And in 2021, she has been inducted into France’s Pantheon, the first black woman, the first performing artist, and the first American so honored. She joins Voltaire, Victor Hugo, and Marie Curie among the 80 so honored.

Peculiar year for American workers

The appropriately named Johnny Paycheck

It’s been a fascinating year for American workers. Job opportunities are coming back after being devastated by the pandemic. Yet it is clear that organizational leaders who expect the workplace to get back to “normal” are surprised.

Employees are quitting in masses. “Nearly 3.6 million Americans resigned in May [2021] alone. But it’s not an issue that’s specific to a certain industry, role, or even salary — it’s a workplace issue.

“A new Gallup analysis finds that 48% of America’s working population is actively job searching or watching for opportunities. Businesses are facing a staggeringly high quit rate… and a record-high number of unfilled positions. And Gallup discovered that workers in all job categories, from customer-facing service roles to highly professional positions, are actively or passively job hunting at roughly the same rate.”

Take this job and shove it 

From The Atlantic: “Why the sudden burst of quitting? One general theory is that we’re living through a fundamental shift in the relationship between employees and bosses that could have profound implications for the future of work. Up and down the income ladder, workers have new reasons to tell their boss to shove it.

“Lower-wage workers who benefited from enhanced unemployment benefits throughout the pandemic may have returned to the job and realized they’re not being paid enough.” The poor pay has been true for decades, BTW.

“Now they’re putting their foot down, forcing restaurants and clothing stores to fork over a higher wage to keep people on staff.” This means that some workers are getting close to, or exceeding, the $15 per hour wage so many have demanded for several years.

“Meanwhile, white-collar workers say they feel overworked or generally burned out after a grueling pandemic year, and they’re marching to the corner office with new demands… Gallup finds that it takes more than a 20% pay raise to lure most employees away from a manager who engages them, and next to nothing to poach most disengaged workers.”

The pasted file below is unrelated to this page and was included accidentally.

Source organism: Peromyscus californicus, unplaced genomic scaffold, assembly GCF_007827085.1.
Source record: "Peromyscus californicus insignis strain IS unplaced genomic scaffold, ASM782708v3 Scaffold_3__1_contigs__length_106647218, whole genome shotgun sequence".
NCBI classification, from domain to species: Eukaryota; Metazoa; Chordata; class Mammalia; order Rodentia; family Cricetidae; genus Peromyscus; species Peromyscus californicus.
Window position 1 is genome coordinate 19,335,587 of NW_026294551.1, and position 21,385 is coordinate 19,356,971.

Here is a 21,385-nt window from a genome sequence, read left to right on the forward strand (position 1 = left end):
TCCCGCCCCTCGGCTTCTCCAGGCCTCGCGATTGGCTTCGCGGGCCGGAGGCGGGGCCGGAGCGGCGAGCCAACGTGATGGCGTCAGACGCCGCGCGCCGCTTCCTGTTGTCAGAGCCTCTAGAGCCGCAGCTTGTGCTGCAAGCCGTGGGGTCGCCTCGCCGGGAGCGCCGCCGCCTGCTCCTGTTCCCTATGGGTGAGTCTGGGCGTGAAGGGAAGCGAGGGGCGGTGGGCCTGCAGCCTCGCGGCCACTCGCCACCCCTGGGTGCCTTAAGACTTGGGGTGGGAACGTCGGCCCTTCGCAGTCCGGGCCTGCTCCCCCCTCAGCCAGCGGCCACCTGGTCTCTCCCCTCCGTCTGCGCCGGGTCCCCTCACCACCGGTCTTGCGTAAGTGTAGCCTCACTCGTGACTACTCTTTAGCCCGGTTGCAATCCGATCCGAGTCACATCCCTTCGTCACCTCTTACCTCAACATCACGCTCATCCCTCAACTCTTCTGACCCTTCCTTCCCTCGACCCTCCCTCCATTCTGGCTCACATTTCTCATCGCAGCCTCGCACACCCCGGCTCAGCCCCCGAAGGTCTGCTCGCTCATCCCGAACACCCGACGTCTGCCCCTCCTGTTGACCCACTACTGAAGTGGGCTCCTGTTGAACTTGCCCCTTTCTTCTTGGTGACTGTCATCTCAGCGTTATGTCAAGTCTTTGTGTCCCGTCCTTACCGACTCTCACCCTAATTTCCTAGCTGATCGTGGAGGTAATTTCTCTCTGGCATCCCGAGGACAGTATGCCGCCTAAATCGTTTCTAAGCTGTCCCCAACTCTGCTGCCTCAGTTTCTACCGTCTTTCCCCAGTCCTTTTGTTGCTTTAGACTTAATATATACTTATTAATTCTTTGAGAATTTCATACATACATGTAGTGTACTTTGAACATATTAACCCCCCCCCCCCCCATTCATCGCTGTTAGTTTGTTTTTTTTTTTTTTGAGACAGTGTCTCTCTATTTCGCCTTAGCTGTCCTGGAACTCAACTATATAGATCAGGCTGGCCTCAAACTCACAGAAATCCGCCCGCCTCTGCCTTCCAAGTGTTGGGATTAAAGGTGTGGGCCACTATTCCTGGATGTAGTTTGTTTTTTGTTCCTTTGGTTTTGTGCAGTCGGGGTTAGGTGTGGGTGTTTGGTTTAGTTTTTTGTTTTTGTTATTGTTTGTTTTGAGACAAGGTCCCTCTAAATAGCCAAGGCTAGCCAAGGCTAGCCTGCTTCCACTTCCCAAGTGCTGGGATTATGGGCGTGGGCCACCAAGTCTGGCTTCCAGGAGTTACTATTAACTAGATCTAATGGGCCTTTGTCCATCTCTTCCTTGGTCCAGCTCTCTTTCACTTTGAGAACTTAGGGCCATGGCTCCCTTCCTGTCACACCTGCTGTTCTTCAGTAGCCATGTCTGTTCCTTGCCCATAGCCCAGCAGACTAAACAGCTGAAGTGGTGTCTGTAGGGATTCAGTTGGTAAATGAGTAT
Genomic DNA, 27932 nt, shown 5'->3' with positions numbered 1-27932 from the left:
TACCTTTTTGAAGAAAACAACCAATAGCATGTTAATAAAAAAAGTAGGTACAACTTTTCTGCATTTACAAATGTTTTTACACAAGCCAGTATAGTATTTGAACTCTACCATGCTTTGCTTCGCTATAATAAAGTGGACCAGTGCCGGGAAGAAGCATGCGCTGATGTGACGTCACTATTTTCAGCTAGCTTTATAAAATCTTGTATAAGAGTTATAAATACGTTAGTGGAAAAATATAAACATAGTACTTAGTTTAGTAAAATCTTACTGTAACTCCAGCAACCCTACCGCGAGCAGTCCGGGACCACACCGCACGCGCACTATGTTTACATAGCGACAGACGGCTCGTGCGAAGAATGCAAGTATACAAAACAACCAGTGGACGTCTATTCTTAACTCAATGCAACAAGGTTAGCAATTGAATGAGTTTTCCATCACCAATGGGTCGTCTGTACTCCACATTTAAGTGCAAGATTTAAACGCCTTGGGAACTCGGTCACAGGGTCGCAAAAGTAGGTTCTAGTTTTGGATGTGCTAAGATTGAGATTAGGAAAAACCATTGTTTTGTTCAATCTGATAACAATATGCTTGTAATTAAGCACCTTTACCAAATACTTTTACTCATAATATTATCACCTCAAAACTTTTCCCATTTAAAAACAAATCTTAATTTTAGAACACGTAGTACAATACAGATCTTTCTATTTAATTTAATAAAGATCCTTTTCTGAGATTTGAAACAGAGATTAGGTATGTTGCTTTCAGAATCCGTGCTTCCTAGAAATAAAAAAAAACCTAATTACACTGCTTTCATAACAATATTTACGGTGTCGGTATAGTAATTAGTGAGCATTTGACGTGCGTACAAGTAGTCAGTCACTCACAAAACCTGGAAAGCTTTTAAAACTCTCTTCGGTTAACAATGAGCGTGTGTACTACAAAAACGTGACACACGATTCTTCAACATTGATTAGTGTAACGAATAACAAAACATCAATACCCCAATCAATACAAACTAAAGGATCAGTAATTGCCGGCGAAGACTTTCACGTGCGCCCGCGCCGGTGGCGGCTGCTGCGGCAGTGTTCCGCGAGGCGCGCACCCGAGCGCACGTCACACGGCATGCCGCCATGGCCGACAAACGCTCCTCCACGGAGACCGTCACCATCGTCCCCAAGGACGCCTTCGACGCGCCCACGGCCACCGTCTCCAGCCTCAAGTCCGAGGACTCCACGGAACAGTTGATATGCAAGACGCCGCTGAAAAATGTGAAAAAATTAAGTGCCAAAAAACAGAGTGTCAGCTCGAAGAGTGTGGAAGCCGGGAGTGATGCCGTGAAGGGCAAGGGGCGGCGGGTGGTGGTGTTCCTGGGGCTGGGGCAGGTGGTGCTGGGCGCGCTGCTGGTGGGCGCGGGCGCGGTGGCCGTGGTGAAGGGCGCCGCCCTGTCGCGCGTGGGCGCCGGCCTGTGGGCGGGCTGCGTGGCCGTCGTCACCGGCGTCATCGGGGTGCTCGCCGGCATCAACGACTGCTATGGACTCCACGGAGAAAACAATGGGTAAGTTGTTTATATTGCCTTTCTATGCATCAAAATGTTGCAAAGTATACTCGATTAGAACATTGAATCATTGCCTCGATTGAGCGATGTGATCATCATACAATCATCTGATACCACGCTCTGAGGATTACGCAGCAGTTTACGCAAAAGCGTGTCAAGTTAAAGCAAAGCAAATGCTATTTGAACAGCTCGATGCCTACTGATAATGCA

Daily stress

There is a global workplace survey commissioned by Gallup. In the United States and Canada, workers there “reported the highest rate of daily stress in the world during 2020.” Working women, younger workers were more stressed than their counterparts. “Only about one in three U.S. employees and one in five Canadian employees are engaged at work. Burnout prevention requires both high engagement and high employee wellbeing.”

It’s not just MORE money workers desire. Americans Are Willing to Take Pay Cuts to Never Go Into the Office Again. “A new survey shows 65% of workers who said their jobs could be done entirely remotely were willing to take a 5% reduction to stay at home.” But NOT a 20% reduction.

It could be worse

From Newsweek: In June, “The Supreme Court threw out a lawsuit that claimed the Minneapolis-based Cargill and the American arm of Switzerland-based Nestle ‘aided and abetted’ slavery by knowingly buying cocoa beans from farms that used child labor.

“Six African men brought the lawsuit, claiming that they were trafficked from Mali as children and forced to work long hours, then locked up at night, at cocoa farms in Ivory Coast, the world’s leading producer of cocoa. The group sought a class-action lawsuit on behalf of themselves, as well as who they say are thousands of other former child slaves.

“But justices ruled 8-1 that an appeals court improperly let the lawsuit against the food companies go forward in the U.S. as the respondents’ injuries ‘occurred entirely overseas’, Justice Clarence Thomas wrote in a majority opinion for the court.

A 2020 report funded by the U.S. Department of Labor found that the cocoa industry in West Africa was exploiting 1.6 million child laborers and that the use of child labor has risen despite industry promises to reduce it.

True? Fiction?

The American Dream. The Forgotten Employee.